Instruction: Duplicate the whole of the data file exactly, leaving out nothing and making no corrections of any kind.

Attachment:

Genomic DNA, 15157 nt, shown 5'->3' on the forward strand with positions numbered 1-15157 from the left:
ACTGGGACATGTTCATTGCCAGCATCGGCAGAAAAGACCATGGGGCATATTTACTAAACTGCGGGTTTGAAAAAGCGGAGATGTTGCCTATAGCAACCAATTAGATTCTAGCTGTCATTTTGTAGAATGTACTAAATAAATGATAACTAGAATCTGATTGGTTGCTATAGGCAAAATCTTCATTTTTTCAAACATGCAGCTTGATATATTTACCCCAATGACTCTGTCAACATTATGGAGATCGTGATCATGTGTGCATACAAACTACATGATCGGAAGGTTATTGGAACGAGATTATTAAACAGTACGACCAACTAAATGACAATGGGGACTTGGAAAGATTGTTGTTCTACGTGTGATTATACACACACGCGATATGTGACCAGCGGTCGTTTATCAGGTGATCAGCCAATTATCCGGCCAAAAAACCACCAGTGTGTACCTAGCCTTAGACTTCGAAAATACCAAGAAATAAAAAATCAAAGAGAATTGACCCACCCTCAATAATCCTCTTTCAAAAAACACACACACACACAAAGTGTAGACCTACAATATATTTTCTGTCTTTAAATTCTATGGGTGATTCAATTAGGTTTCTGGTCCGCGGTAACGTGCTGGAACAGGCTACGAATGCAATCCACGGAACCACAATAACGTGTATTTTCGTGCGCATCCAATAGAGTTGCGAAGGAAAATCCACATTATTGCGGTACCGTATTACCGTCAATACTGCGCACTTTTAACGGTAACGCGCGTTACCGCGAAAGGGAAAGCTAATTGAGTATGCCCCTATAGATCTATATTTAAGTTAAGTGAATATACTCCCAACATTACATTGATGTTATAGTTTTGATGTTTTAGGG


Genomic DNA, 15157 nt, shown 5'->3' on the forward strand with positions numbered 1-15157 from the left:
ACTGGGACATGTTCATTGCCAGCATCGGCAGAAAAGACCATGGGGCATATTTACTAAACTGCGGGTTTGAAAAAGCGGAGATGTTGCCTATAGCAACCAATTAGATTCTAGCTGTCATTTTGTAGAATGTACTAAATAAATGATAACTAGAATCTGATTGGTTGCTATAGGCAAAATCTTCATTTTTTCAAACATGCAGCTTGATATATTTACCCCAATGACTCTGTCAACATTATGGAGATCGTGATCATGTGTGCATACAAACTACATGATCGGAAGGTTATTGGAACGAGATTATTAAACAGTACGACCAACTAAATGACAATGGGGACTTGGAAAGATTGTTGTTCTACGTGTGATTATACACACACGCGATATGTGACCAGCGGTCGTTTATCAGGTGATCAGCCAATTATCCGGCCAAAAAACCACCAGTGTGTACCTAGCCTTAGACTTCGAAAATACCAAGAAATAAAAAATCAAAGAGAATTGACCCACCCTCAATAATCCTCTTTCAAAAAACACACACACACACAAAGTGTAGACCTACAATATATTTTCTGTCTTTAAATTCTATGGGTGATTCAATTAGGTTTCTGGTCCGCGGTAACGTGCTGGAACAGGCTACGAATGCAATCCACGGAACCACAATAACGTGTATTTTCGTGCGCATCCAATAGAGTTGCGAAGGAAAATCCACATTATTGCGGTACCGTATTACCGTCAATACTGCGCACTTTTAACGGTAACGCGCGTTACCGCGAAAGGGAAAGCTAATTGAGTATGCCCCTATAGATCTATATTTAAGTTAAGTGAATATACTCCCAACATTACATTGATGTTATAGTTTTGATGTTTTAGGG